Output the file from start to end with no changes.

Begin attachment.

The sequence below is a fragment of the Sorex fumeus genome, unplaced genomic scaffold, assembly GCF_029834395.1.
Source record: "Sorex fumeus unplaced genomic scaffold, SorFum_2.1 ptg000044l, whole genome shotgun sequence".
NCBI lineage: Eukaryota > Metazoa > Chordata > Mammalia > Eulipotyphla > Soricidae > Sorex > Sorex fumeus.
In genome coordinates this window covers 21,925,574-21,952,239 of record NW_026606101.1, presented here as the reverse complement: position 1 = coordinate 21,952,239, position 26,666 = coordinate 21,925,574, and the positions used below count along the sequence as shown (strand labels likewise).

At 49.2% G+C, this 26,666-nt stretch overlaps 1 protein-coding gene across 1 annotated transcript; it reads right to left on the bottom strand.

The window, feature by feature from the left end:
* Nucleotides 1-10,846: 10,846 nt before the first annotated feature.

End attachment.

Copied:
The sequence below is a fragment of the Sorex fumeus genome, unplaced genomic scaffold, assembly GCF_029834395.1.
Source record: "Sorex fumeus unplaced genomic scaffold, SorFum_2.1 ptg000044l, whole genome shotgun sequence".
NCBI lineage: Eukaryota > Metazoa > Chordata > Mammalia > Eulipotyphla > Soricidae > Sorex > Sorex fumeus.
In genome coordinates this window covers 21,925,574-21,952,239 of record NW_026606101.1, presented here as the reverse complement: position 1 = coordinate 21,952,239, position 26,666 = coordinate 21,925,574, and the positions used below count along the sequence as shown (strand labels likewise).

At 49.2% G+C, this 26,666-nt stretch overlaps 1 protein-coding gene across 1 annotated transcript; it reads right to left on the bottom strand.

The window, feature by feature from the left end:
* Nucleotides 1-10,846: 10,846 nt before the first annotated feature.